• redskylite Says:

      “Isn’t it just pure folly to think we can keep warming below 1.5C??”

      It is if populations are going to continue to vote for conniving, don’t give a damn about climate change, leaders like Donald Trump, Scott Morrison and possible Boris Johnson.

      Still populations have a choice to vote for leaders who do give a damn and do something very positive about it.

      Yes you can lay back and be morose and fatalistic, infectiously killing any spirit that innocent youngsters have, or you can think that human nature is not that repulsive, repulsive enough to kill any hope of a decent future.

      • jimbills Says:

        Sorry, redsky. I give less than a handful of thumbs down on this site a year, but this is one.

        The problem of a failure to act is compounded by the more than blind optimism that just voting for the right people is going to solve it. It’s much, much deeper than that.

        We need to do the crazy sheet that J4 goes on and on and on about for us to avoid 1.5 or 2 degrees C, and we can’t wait a day to start it, for there to be any realistic hope at avoiding those outcomes. And, just as correctly as DOG indicates, we ain’t a gonna do that. It’s crazy to think we will, and it’s crazy to think we can avoid less than 2 degrees warming without it.

        No politician will ever question economic growth and be elected. All of the U.S. candidates have plans that are certainly better than Trump’s, but nowhere near what’s needed for “greenhouse gas emissions [to] fall by 7.6 percent annually starting in 2020”.

        And this has nothing to do with being morose or fatalistic or killing the dreams of little children. It’s just math. Look at the numbers for where we are today and what it will take to avoid that level of warming. It’s just fact. And it is denial to pretend otherwise.

        • redskylite Says:

          Of course it is going to take more than that, understood no need to say it in verbose style, but it will take that as a minimum starter. And the spirit we fought World Wars. But not just repeating how hard it will be. We know that.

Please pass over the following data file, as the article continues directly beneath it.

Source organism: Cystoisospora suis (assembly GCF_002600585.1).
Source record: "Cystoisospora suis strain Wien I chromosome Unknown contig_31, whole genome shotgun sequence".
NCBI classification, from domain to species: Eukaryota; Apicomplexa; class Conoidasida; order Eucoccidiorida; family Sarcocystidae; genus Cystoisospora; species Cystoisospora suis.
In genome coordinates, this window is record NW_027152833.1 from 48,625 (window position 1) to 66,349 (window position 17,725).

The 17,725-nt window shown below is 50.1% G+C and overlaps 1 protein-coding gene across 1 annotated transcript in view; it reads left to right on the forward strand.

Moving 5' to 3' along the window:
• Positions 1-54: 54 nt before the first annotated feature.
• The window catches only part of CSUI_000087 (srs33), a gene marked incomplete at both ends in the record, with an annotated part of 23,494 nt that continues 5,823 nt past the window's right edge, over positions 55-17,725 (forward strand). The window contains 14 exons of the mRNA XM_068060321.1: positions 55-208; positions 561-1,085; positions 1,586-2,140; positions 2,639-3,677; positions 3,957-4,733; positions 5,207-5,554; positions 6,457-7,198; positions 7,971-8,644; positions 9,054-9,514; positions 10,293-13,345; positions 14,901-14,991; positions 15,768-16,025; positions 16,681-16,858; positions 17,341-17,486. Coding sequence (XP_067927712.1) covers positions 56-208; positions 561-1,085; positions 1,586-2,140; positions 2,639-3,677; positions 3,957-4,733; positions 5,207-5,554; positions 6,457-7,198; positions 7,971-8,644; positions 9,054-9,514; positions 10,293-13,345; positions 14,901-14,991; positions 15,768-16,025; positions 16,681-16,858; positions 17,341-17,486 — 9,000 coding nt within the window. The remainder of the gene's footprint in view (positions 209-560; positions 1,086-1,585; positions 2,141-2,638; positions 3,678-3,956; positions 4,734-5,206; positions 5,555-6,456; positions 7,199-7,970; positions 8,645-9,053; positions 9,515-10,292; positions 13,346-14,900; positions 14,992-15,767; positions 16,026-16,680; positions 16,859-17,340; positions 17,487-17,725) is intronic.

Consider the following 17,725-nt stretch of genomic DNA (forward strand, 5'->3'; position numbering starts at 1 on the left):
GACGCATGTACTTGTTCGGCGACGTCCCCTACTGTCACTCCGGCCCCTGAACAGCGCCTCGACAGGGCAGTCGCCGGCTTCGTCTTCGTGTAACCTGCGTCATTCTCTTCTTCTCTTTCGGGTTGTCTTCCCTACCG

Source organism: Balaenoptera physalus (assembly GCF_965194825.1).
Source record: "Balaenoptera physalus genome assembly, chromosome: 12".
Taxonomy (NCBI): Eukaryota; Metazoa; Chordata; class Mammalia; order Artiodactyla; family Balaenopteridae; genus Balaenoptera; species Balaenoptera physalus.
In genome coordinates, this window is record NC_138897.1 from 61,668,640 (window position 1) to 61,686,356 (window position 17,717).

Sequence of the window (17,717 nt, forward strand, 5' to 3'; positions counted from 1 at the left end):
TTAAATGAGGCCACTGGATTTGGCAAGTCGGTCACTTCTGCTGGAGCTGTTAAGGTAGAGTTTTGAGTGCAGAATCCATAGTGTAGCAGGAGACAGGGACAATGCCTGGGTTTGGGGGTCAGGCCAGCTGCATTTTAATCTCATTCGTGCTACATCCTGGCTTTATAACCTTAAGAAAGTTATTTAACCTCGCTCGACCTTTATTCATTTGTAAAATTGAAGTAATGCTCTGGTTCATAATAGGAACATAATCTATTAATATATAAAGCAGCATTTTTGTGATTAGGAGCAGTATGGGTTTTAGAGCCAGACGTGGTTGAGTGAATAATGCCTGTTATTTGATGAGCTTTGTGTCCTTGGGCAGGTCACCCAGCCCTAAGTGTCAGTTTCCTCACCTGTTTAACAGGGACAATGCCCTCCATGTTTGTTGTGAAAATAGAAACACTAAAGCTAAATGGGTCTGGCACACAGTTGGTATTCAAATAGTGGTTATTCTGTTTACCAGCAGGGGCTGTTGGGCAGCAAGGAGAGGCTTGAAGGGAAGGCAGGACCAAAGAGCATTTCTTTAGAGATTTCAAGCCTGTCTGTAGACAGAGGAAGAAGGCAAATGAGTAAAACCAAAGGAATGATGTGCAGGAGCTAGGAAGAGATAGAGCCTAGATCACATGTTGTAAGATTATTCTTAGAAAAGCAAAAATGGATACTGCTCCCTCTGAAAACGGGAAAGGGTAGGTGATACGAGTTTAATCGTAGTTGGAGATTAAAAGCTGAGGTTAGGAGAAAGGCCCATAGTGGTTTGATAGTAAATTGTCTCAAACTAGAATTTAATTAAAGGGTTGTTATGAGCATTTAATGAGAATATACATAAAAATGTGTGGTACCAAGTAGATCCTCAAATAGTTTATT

• redskylite Says:

            There are a handful of people I really trust on the subject of Climate Change, Richard Alley is probably #1 – as a paleoclimatologist he can envisage what has gone before and the extraordinary timescales nature works on.

            If he says it is folly to to think we can keep warming below 1.5C, then it’s folly. Meanwhile it’s speculation.

            Why is Alley’s threat assessment greater than the people who are preparing reports for IPCC? Bureaucracy, mostly. They are written in collaboration with a large group of scientists and are often watered down by endless debate and consensus-building. In total there are 18 lead authors and 69 contributing authors on the chapter that considers sea-level rise. Also, by the time the final reports are written, the underlying data is often not the most current available.


          • jimbills Says:

            Richard Alley:
            “There’s momentum in the energy system, there’s momentum in the climate, we really are committed to that second degree fairly clearly already.”

          • redskylite Says:

            Why does that 1.5 degree marker matter?

            The report said a 1.5 degree global temperature rise is the point where major things start to happen — sea level rise, extreme heat and major changes in precipitation can cause ecosystem collapse and could force some species into extinction. Some of those changes could be irreversible.

            But Liverman and many other scientists caution against drawing “end-of-the-world” conclusions about 1.5 degrees of warming — or even 2 degrees of warming. Both are scenarios we should be contemplating as real possibilities at this point, they said.

            “I’ve had a lot of people ask me, including the media, whether the 2030 date is the apocalypse. And I’ve said, ‘No, that is not what we said,’” Liverman said. “The differences between 1.5 and 2, they’re serious, but they’re not apocalyptic.”

            Penn State University scientist Richard Alley agreed.

            “We in the IPCC have bent over backwards not to tell anyone what to do and never to say it’s too late,” he said.